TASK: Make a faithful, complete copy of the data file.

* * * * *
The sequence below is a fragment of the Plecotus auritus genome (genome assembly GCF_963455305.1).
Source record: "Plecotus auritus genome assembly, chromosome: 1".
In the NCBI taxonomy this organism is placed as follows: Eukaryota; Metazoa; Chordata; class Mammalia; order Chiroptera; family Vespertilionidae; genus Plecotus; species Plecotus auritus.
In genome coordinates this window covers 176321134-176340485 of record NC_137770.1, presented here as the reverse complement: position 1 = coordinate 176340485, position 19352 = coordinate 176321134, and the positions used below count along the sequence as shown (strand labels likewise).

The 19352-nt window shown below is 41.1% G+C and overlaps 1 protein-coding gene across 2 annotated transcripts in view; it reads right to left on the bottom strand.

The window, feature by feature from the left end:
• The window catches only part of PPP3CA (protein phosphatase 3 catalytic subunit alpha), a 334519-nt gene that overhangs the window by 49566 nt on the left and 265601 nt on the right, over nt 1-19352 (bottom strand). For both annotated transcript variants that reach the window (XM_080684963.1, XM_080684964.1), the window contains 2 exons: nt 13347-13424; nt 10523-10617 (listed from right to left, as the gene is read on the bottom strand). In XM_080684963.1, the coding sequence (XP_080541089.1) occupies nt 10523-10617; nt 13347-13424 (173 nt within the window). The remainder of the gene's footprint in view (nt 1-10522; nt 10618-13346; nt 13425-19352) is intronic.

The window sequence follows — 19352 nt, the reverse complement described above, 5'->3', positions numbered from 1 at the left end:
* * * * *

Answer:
The sequence below is a fragment of the Plecotus auritus genome (genome assembly GCF_963455305.1).
Source record: "Plecotus auritus genome assembly, chromosome: 1".
In the NCBI taxonomy this organism is placed as follows: Eukaryota; Metazoa; Chordata; class Mammalia; order Chiroptera; family Vespertilionidae; genus Plecotus; species Plecotus auritus.
In genome coordinates this window covers 176321134-176340485 of record NC_137770.1, presented here as the reverse complement: position 1 = coordinate 176340485, position 19352 = coordinate 176321134, and the positions used below count along the sequence as shown (strand labels likewise).

The 19352-nt window shown below is 41.1% G+C and overlaps 1 protein-coding gene across 2 annotated transcripts in view; it reads right to left on the bottom strand.

The window, feature by feature from the left end:
• The window catches only part of PPP3CA (protein phosphatase 3 catalytic subunit alpha), a 334519-nt gene that overhangs the window by 49566 nt on the left and 265601 nt on the right, over nt 1-19352 (bottom strand). For both annotated transcript variants that reach the window (XM_080684963.1, XM_080684964.1), the window contains 2 exons: nt 13347-13424; nt 10523-10617 (listed from right to left, as the gene is read on the bottom strand). In XM_080684963.1, the coding sequence (XP_080541089.1) occupies nt 10523-10617; nt 13347-13424 (173 nt within the window). The remainder of the gene's footprint in view (nt 1-10522; nt 10618-13346; nt 13425-19352) is intronic.

The window sequence follows — 19352 nt, the reverse complement described above, 5'->3', positions numbered from 1 at the left end: